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Tim Hudak, leader of the Progressive Conservative Party of Ontario, held a press conference Jan. 13 2014, at the Ontario legislature to talk about his plans for employment.

Fred Lum/The Globe and Mail

The Progressive Conservatives say Ontario should reject Chrysler's request for public money to help expand its operations, characterizing the auto giant as holding the province "hostage" and demanding a "ransom" from taxpayers.

Tory Leader Tim Hudak came out swinging against what he termed "corporate welfare" Monday, arguing the province must end its practice of using the treasury to help big corporations.

"Should we pay a nine-figure ransom to Chrysler? Of course not," he told reporters. "We should use the money to lower taxes so all companies can create jobs, not handouts for the very few."

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Chrysler CEO Sergio Marchionne is offering to beef up plants in Windsor and Brampton if the provincial and federal governments will help pay for it. He has hinted his company will look to invest elsewhere if it doesn't get what it wants. He is prepared to sink $3.6-billion into the province, and is seeking $700-million or more in public funds.

A Chrysler spokeswoman said the company would not comment on Mr. Hudak's position.

Premier Kathleen Wynne contends the province does not have much choice but to use tax money to lure private investment, given that Ontario is competing with other countries and provinces that are dangling cash in front of corporations.

"The reality of that environment is competing with other jurisdictions that are working in partnership with business to invest in the future," she said in the legislature. "I don't understand why any leader of any party in this province would think it was a good idea to walk away from the auto sector, to make a decision that would put at risk literally hundreds of thousands of jobs."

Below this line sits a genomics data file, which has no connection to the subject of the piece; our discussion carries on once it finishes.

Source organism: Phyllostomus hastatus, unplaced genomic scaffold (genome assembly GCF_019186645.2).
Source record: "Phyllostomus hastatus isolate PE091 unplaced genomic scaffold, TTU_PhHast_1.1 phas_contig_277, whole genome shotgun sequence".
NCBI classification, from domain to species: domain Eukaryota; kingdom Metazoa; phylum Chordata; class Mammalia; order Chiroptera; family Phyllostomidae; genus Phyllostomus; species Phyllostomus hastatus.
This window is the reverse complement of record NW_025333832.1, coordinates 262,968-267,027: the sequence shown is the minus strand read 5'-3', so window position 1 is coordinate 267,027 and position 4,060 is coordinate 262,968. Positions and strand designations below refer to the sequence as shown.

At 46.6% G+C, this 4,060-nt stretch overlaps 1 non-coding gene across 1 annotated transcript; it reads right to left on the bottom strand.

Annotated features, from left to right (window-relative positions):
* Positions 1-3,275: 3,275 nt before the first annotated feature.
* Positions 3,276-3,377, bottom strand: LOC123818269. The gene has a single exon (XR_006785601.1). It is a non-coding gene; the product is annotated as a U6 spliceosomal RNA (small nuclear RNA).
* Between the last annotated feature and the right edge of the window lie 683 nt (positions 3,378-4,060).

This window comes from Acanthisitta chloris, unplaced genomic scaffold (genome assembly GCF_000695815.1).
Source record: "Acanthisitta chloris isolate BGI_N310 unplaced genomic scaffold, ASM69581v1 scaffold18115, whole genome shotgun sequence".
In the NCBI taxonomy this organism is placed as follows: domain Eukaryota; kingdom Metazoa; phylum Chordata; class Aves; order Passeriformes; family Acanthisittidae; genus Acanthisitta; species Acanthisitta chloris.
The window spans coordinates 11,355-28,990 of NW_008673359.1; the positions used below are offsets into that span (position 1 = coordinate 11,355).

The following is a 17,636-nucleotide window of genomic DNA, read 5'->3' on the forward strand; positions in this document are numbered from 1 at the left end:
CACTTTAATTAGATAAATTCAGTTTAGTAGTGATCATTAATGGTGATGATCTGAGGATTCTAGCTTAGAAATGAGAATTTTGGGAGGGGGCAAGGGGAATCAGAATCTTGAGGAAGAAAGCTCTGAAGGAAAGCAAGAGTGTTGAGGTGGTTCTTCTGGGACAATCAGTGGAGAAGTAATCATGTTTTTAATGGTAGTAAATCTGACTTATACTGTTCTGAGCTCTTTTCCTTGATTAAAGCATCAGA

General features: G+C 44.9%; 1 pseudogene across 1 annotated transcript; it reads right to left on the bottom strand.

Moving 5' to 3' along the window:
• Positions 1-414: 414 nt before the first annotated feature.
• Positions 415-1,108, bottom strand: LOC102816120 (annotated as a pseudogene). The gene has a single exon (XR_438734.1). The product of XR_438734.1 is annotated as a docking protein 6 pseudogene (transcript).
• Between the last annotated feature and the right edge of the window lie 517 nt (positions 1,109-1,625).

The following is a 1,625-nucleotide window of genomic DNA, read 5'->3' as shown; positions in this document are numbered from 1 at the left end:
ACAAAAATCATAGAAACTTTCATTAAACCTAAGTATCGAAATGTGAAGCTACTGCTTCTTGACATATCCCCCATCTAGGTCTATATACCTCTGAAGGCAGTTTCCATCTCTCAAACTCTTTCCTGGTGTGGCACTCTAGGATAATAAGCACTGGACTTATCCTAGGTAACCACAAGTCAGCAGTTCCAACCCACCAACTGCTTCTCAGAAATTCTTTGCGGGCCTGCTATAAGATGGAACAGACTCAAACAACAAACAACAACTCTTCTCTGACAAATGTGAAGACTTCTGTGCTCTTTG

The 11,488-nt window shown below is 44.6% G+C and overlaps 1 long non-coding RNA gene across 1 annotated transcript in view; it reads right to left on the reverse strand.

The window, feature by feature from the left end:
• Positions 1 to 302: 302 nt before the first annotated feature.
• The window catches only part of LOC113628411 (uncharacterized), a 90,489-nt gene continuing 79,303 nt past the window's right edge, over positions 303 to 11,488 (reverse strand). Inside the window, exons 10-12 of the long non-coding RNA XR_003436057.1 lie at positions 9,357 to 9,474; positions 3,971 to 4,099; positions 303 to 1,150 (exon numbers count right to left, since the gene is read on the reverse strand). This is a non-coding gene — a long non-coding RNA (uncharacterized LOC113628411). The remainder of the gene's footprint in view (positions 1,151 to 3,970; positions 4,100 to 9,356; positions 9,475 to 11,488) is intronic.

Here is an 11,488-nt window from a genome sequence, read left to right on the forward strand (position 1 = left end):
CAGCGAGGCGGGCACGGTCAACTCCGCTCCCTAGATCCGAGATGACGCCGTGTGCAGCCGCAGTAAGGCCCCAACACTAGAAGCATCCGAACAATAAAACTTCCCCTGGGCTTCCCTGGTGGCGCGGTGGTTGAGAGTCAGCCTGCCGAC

Economic Development Minister Eric Hoskins said government officials are in constant contact with Chrysler. His ministry is looking at the company's request and doing "due diligence" – examining the corporation closely to assess how well a deal would work.

"This is an important investment, so we're working hard to, hopefully, result in a decision where Chrysler will make this investment," he said in an interview.

The Tories, however, argued that creating a more attractive business climate by lowering electricity rates, cutting taxes and simplifying rules for companies would naturally result in more enterprises setting up shop, without the need for government money.

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"If we had a level playing field for everybody, we [wouldn't be] held hostage all the time," economic development critic Jane McKenna said.

Mr. Hudak warned the province has already set a dangerous precedent by giving money to technology company Cisco and making a major green-energy deal with a consortium led by Samsung. Ontario would only encourage more companies to "come to the trough" if it agrees to Mr. Marchionne's request, he said.

"You give money to Chrysler, well then what about Ford? You give money to Cisco, then surely IBM's going to come to the trough next," he said.

New Democratic Leader Andrea Horwath said she is in favour of using tax dollars to attract corporations, but only if the government receives "ironclad" guarantees the company will create a specific number of jobs for a particular amount of time.

"I think people understand the need to keep good jobs here and the need to partner with business to keep those good jobs here. But I think what people expect though is that there are some guarantees those jobs stay," she said.

With a report from Greg Keenan.

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Editor's note: A previous version of this article said incorrectly that Chrysler is looking to spend $2.3-billion expanding its operations in Ontario. The correct figure is $3.6-billion.

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